The cement sector may witness incremental demand to outpace incremental supply in the next three fiscals owing to the government's infrastructure spend, rating agency Crisil said today.
While incremental demand is seen doubling to 48 million tonne (MT) compared with the past three fiscals, incremental supply is seen moderating by a fifth to 31 MT from 39 MT. Demand is being supported by the government's focus on affordable housing and infrastructure, especially spending on roads, railways and urban development, it said in a report.
"We foresee a sharp recovery in demand this fiscal after demonetisation dealt a major blow, leading to a 1.2 per cent de-growth last fiscal.
"The industry should be able to rack up 5-6 per cent compound annual growth rate between this fiscal and 2020, or nearly twice as fast as between fiscals 2015 and 2017, Crisil Ratings Senior Director Sachin Gupta said.
Last fiscal was a landmark year that saw the sector signing Rs 32,000 crore of acquisitions, which was termed as the biggest consolidation the segment has seen in a year, and was financed through a Rs 25,000 crore debt, the report said.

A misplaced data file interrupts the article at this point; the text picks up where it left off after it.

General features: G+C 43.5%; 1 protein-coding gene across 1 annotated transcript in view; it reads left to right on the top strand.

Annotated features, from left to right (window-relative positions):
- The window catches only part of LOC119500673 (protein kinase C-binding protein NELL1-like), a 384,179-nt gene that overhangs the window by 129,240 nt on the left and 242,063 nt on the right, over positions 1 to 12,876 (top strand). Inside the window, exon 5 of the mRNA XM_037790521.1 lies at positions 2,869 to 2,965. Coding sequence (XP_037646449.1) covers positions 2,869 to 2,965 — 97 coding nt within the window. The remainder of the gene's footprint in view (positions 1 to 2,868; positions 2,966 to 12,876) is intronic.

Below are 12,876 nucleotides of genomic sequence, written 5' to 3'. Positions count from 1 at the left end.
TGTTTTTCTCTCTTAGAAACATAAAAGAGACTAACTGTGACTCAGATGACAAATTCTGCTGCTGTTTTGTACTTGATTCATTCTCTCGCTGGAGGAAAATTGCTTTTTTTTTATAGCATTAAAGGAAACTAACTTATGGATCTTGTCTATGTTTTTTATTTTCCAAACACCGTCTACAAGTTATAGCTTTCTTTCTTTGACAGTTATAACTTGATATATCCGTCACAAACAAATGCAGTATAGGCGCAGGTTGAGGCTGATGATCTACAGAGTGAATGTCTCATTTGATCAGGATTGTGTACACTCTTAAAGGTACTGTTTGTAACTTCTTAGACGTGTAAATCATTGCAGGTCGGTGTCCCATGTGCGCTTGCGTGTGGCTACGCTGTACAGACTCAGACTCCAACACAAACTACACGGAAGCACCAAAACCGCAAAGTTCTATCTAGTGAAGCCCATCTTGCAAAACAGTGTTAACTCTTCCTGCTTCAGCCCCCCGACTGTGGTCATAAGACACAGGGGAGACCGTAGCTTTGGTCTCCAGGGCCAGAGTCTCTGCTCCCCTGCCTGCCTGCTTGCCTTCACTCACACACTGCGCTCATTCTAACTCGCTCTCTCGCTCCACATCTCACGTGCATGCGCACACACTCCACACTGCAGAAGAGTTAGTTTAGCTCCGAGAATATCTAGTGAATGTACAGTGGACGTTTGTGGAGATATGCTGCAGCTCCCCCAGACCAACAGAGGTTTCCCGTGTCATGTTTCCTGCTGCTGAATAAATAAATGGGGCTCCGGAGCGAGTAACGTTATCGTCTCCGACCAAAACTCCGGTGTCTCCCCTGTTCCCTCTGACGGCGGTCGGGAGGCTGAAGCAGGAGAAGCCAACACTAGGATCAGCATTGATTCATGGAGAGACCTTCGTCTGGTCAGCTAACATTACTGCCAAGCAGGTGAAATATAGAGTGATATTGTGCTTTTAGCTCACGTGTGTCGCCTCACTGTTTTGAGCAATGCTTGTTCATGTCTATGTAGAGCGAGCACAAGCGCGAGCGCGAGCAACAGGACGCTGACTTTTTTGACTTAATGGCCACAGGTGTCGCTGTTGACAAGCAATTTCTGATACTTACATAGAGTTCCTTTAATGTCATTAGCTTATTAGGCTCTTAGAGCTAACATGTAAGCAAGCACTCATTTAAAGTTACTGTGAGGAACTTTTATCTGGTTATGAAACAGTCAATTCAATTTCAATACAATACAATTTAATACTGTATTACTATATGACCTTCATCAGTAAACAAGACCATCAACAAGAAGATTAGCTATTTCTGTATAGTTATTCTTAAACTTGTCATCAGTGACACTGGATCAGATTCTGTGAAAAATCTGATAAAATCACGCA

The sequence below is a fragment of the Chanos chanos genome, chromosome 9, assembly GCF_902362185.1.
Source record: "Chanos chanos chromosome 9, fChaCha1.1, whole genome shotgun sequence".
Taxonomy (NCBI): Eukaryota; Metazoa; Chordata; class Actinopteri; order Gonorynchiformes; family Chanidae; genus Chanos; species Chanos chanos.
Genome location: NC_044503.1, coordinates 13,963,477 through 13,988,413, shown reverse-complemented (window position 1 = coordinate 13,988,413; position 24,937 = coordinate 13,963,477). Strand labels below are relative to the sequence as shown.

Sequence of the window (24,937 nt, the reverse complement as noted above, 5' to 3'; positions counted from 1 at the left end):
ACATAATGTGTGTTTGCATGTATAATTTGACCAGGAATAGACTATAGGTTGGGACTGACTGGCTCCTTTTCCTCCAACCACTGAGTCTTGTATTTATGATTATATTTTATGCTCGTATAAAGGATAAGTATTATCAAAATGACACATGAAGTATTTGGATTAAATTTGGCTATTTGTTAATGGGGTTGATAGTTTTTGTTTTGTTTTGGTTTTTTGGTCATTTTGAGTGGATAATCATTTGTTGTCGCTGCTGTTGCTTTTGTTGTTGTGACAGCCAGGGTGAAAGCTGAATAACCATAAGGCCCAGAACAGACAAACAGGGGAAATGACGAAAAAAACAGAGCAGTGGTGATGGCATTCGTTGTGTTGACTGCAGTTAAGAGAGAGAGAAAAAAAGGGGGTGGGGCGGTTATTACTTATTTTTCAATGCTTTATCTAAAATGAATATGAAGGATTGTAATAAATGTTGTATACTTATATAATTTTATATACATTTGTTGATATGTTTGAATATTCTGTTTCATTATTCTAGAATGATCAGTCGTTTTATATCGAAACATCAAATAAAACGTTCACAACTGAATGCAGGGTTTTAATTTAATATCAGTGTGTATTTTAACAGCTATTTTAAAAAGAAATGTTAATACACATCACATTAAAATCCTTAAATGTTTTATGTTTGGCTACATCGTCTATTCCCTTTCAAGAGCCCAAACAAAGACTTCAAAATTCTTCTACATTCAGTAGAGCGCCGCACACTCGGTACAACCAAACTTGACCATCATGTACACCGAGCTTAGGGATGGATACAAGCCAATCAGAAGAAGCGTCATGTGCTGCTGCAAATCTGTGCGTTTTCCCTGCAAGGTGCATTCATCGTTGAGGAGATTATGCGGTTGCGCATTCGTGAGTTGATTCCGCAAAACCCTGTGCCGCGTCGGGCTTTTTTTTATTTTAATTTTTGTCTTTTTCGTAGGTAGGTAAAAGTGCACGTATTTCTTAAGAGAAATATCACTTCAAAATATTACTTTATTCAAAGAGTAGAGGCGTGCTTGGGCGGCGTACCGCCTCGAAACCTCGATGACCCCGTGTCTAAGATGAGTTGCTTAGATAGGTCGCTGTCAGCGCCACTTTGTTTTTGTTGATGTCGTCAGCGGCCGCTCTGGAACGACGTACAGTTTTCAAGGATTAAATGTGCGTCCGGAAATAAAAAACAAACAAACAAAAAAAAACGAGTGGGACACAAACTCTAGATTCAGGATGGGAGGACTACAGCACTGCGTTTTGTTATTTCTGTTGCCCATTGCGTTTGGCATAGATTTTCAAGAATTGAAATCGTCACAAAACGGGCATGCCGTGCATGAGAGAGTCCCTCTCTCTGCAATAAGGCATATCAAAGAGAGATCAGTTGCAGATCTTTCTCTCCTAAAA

Once these transactions are completed, the acquirers will increase their share of total installed capacity significantly to 37 per cent from 28 per cent now. But their share of industry debt will rise from 17 per cent now to 45 per cent, the rating outfit said.
Synergies from the flurry of acquisitions last fiscal and steady realisations will help improve cash accruals despite an increase in power and fuel costs. A large part of the acquired capacities are in the eastern and central regions, where demand growth is the highest, and that should augur well for the acquirers, the report said.
As a result, their debt protection metrics will weaken this fiscal, with net debt to operating profit ratio rising to 2.9 times by the end of this fiscal from 1.5 times in the last. But it would swiftly improve to 1.6 times by fiscal 2020, it said.
"We expect the credit profiles of acquirers it (Crisil) rates to be resilient despite the surge in debt. Volume-led growth in operating profit will swiftly correct debt protection metrics from the levels expected this fiscal," Crisil Ratings director Nitesh Jain said.
However, slower-than-expected demand from the infrastructure sector - as it is linked to government spending - could be a spoiler. The implementation of the Real Estate (Regulation and Development) Act could also have a short-term impact on volume growth, the rating firm added.
(This story has not been edited by Business Standard staff and is auto-generated from a syndicated feed.)